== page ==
Distal Pancreatectomy

What is a distal pancreatectomy and why is it necessary?

A distal pancreatectomy is the removal of the end of the pancreas while leaving the pancreatic head attached. It is performed to treat pancreatic cancer localized in the end of the pancreas, but may also be used for chronic pancreatitis, pancreatic pseudocysts, and injury due to trauma. When the disease affects the splenic artery or vein, the adjacent spleen is often removed.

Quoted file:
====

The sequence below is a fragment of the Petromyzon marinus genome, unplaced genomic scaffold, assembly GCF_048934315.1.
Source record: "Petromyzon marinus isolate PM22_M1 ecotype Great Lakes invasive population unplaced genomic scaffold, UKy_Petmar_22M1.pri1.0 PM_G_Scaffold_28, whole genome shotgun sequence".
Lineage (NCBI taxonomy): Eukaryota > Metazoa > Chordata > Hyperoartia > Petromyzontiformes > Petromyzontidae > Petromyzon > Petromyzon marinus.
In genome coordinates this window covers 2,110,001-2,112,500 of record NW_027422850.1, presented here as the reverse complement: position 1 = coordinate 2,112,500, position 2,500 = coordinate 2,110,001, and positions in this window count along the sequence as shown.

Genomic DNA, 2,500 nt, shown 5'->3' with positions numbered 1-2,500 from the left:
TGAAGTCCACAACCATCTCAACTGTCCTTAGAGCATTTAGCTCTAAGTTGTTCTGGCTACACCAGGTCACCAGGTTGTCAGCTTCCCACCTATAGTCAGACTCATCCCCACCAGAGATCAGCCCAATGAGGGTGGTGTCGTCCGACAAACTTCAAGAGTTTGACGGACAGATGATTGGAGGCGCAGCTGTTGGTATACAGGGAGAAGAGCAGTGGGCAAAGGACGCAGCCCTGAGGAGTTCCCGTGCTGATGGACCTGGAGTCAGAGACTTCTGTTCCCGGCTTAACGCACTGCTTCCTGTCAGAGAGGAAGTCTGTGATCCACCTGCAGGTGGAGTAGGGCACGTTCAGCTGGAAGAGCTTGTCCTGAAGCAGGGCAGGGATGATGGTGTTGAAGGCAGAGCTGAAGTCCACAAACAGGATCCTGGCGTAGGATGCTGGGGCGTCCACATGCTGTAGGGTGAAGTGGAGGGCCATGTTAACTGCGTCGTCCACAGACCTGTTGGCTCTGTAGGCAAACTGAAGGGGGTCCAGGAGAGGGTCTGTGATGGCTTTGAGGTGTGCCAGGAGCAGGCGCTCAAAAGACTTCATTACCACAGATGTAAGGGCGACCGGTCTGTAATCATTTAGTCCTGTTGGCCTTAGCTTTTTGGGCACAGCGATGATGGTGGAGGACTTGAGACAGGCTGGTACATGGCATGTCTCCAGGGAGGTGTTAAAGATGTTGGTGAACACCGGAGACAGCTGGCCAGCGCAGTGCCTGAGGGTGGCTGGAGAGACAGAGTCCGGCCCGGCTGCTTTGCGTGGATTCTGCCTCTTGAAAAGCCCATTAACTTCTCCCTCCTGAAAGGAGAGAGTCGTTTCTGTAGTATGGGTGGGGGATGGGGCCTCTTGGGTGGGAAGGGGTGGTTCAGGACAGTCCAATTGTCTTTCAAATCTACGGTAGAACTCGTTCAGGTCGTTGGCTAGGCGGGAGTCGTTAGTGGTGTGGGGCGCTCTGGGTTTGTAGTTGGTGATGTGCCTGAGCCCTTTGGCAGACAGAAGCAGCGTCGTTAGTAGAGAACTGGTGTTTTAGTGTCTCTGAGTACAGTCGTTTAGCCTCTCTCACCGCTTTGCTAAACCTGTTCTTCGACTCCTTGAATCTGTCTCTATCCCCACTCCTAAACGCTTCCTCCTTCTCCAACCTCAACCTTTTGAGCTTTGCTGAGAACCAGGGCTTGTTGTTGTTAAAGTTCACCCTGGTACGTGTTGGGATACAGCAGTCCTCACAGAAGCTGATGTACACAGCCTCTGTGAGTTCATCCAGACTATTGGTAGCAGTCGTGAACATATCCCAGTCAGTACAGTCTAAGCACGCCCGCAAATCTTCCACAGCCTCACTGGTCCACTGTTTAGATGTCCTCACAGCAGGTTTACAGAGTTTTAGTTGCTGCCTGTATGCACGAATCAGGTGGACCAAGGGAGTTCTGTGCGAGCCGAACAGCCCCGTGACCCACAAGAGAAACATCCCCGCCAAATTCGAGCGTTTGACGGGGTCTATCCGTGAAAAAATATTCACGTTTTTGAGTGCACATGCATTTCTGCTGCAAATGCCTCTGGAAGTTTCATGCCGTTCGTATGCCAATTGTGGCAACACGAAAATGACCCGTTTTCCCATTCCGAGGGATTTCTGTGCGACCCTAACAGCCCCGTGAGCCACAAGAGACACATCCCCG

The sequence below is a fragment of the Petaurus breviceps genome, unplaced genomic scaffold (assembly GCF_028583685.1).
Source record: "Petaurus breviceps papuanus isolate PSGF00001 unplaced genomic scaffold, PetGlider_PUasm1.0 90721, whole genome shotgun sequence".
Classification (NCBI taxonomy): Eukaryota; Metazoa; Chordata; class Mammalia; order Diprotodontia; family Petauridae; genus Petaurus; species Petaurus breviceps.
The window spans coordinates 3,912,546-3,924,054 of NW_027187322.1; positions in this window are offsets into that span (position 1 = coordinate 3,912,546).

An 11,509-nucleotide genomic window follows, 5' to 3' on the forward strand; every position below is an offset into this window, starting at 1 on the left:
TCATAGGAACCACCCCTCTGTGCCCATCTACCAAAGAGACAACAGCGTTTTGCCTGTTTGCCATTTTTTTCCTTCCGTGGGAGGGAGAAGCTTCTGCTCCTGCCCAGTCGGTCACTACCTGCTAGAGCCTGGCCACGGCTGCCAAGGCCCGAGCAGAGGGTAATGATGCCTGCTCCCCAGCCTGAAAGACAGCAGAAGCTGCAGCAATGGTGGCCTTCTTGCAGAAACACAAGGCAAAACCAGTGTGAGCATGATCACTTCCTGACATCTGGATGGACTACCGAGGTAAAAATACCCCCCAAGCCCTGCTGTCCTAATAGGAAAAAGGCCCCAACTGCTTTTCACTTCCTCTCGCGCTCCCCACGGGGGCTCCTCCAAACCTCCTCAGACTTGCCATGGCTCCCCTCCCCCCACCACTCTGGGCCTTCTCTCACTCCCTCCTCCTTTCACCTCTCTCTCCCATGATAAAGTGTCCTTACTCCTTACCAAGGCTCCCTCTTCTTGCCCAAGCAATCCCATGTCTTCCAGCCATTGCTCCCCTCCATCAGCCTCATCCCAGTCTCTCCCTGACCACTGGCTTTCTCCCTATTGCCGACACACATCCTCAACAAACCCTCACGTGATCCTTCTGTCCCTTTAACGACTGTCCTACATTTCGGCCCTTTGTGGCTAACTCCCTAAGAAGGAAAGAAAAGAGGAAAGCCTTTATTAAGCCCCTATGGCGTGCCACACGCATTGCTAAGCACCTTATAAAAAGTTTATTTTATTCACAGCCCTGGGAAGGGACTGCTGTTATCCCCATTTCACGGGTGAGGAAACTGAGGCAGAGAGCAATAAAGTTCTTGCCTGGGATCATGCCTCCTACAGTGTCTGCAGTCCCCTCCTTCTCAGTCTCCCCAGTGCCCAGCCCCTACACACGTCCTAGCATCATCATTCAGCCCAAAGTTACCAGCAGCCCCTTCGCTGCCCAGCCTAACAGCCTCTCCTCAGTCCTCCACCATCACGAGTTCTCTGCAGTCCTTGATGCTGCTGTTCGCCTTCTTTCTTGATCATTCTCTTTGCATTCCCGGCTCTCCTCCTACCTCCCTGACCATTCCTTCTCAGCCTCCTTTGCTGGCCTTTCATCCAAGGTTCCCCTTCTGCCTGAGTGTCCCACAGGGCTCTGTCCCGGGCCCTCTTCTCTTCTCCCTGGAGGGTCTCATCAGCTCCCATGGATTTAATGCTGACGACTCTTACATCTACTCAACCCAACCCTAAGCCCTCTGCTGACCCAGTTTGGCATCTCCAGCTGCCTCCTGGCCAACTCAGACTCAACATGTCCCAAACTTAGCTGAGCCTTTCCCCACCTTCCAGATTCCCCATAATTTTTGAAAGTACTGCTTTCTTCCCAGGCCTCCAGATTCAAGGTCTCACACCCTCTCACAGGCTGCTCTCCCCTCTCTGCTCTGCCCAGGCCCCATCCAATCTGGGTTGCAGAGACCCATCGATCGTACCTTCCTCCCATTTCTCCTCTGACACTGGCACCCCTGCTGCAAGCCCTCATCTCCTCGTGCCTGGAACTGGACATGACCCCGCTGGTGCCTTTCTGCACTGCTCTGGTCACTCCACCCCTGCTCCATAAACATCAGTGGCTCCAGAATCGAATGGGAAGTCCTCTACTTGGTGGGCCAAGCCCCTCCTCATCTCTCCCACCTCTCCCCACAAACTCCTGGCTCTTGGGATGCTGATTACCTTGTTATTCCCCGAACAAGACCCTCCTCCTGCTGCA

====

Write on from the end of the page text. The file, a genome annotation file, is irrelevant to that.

After removal of the end of the pancreas, the remaining portion of the organ functions normally by producing and releasing digestive enzymes and hormones. Compared to surgical procedures that remove the head of the pancreas, a distal pancreatectomy is performed in much less time and requires a shorter recovery period. The procedure can mostly be performed using laparoscopic approach.

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